Almost everyone has heard of the placebo effect–but it might surprise you to know that we’re still not sure how it works.
A placebo (Latin for “I will please”) is a fake medical treatment–a pill made of sugar, for example, or an injection of saline solution. With no active ingredients, it shouldn’t have any effect on a patient at all–and yet, sometimes, it does.
The placebo effect burst onto the public consciousness with the publication in 1955 of a groundbreaking paper entitled “The Powerful Placebo” by H. K. Beecher. Beecher said that his analysis of 26 medical studies showed that fully 32 percent of patients responded to placebo.
This was important to know because many drugs trials involve giving a placebo to one group of people and the actual drug to another group. If a third of patients who receive a placebo are likely to feel better anyway, then the drug has to improve the lot of more than a third of study recipients or you cant’ really consider it effective.
But the mechanism of the placebo effect has remained elusive. Why does it work–and how?
There’s no question it can produce physiological changes. In the 1960s, studies showed that when some subjects were told they were being given a stimulant, but were actually given placebo pills, their pulse rate and blood pressure increased and their reaction times improved. When subjects were told they were being given a sleep-inducing drug, placebos had the opposite effect.
(The fact that placebos can cut both ways is sometimes referred to as the “nocebo effect.” People given placebos in drug trials sometimes develop the side-effects they’ve been warned might be associated with the drug they think they’re taking. Rather than make them feel better, the placebo actually makes them feel worse.)
Other studies have shown that placebos can provide relief from pain and the symptoms of cardiovascular disease and gastrointestinal disorders, and even lower high blood pressure. On the other hand, placebos don’t help people recover from diseases like cancer.
Thanks to the advanced imaging technology we have now, we’ve actually seen the placebo effect in action in the brain. In a 2002 study, neuropsychiatrist Helen Mayberg and colleagues examined brain scans of three groups of people suffering from depression. One group took Prozac, one group underwent cognitive therapy, and one group received placebos. Several placebo-taking patients reported feeling better–and sure enough, scans showed that their brain activity was altered by the placebos in the same way that Prozac altered the brain activity of the Prozac-taking patients, whereas those undergoing cognitive therapy did not show the same changes. However, the effects of Prozac were more powerful and longer-lasting than the effects of the placebo–“placebo-plus,” Mayberg called it.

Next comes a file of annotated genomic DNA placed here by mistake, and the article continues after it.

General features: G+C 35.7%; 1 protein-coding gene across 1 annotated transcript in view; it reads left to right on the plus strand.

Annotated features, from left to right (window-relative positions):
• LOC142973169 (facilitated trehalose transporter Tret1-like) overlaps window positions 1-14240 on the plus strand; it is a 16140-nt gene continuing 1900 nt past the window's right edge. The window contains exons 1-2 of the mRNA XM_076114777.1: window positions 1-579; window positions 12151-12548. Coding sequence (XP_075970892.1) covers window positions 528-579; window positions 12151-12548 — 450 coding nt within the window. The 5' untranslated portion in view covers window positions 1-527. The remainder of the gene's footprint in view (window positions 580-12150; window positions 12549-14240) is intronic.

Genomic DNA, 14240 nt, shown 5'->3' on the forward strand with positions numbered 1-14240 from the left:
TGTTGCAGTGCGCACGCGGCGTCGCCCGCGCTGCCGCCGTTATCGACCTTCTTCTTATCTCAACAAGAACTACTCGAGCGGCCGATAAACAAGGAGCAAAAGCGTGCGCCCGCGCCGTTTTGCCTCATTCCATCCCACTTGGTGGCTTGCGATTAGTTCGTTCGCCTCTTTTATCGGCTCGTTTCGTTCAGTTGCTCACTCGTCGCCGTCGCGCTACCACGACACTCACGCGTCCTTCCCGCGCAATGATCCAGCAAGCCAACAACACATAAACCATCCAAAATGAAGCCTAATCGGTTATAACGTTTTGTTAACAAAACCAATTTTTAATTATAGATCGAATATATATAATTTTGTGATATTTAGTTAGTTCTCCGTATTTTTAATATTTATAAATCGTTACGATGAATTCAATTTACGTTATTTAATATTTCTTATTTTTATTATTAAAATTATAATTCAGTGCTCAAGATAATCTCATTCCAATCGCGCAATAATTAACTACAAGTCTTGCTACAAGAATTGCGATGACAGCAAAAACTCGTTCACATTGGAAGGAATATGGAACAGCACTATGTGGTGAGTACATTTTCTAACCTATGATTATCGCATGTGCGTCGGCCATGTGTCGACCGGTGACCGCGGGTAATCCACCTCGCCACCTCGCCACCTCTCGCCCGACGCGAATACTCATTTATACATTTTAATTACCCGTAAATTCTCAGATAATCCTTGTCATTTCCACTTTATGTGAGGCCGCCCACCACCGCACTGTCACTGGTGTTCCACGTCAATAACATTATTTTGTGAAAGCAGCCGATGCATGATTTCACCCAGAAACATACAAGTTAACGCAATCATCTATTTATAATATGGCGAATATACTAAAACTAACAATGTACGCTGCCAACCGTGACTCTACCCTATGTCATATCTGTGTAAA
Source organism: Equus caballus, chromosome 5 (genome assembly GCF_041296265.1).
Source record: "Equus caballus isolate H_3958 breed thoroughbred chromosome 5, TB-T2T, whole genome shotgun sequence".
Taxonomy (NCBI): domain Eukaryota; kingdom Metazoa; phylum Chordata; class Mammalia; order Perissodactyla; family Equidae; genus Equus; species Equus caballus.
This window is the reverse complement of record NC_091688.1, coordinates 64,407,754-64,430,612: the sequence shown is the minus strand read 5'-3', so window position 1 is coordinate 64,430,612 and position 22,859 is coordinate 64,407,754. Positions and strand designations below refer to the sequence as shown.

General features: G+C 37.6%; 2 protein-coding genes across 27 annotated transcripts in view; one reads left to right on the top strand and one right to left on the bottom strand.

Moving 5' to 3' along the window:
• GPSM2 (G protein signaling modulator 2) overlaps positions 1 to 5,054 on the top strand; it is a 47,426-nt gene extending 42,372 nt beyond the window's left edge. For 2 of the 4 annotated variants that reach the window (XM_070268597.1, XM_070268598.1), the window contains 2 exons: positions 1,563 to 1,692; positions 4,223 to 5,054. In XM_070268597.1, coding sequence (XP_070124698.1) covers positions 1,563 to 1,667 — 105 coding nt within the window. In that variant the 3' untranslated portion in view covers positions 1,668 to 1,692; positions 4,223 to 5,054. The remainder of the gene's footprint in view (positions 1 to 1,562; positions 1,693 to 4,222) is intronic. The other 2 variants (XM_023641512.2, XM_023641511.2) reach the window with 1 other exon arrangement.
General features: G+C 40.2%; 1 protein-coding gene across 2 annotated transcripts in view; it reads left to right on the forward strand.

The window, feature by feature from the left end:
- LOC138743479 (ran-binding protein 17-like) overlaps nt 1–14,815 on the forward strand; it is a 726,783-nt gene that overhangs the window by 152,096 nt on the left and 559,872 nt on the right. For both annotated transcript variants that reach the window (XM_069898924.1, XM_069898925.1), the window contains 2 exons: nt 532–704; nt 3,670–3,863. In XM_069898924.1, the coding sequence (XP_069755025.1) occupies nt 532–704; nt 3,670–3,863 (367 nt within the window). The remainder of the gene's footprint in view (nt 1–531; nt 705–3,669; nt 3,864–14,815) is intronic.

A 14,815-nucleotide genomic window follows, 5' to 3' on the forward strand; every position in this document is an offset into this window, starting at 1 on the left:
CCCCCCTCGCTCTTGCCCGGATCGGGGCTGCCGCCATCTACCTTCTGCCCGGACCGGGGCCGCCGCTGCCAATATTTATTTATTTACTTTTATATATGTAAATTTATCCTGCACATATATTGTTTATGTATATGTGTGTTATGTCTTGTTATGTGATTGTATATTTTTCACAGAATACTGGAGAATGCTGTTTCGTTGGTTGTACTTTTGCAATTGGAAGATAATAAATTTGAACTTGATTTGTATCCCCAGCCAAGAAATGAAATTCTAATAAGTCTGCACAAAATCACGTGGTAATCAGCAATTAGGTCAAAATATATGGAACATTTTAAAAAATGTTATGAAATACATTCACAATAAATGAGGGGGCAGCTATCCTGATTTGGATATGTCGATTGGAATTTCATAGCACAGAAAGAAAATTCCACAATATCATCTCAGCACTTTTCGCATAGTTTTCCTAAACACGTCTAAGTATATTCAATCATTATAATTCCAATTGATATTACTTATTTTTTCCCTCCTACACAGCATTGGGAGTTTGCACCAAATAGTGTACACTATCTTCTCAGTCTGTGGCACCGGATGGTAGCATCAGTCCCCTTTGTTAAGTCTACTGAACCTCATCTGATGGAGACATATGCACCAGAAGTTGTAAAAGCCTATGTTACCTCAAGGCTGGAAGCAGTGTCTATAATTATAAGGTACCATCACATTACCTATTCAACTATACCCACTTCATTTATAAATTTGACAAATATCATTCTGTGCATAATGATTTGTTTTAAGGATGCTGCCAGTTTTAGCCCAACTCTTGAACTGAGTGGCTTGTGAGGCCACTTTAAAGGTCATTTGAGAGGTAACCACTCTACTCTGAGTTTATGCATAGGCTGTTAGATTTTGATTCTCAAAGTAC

In a similar Swedish study, PET scans of patients’ brains showed that placebos and analgesics (pain-relieving drugs) activated the same parts of the brain (in those patients who responded to placebos). Again, however, the real drugs provided more relief than the fake drugs.
That raises the interesting possibility that the placebo effect sometimes enhances the effects of the real pills doctors prescribe. Some of the placebo effect may simply be the result of interaction with a doctor: some people may get feel better because of the additional attention to their ailment, because they trust and feel supported by their doctor, or even because, consciously or unconsciously, they want to please their doctor by getting better. This is supported by studies like a recent one in Italy that showed that patients got more pain relief from analgesics when they witnessed the drug being injected than when they were unaware of the injection.
And speaking of the doctor-patient relationship, there’s great debate over whether it’s ethical to treat patients by giving them a placebo while telling them they’re receiving an actual drug. Those who oppose it say that deceiving patients, even their own good–maybe especially for their own good–fatally undermines the essential trust between doctor and patient. Others believe placebos have a place, especially when a patient insists on an unnecessary and risky medicine.
Studies into the placebo effect continue, not only to determine how it works, but why it only works in some people. Such knowledge will help us learn which of our current drugs rely as much on the placebo effect as on an actual effect, how individuals react to medication–and how doctors can prescribe drugs more effectively.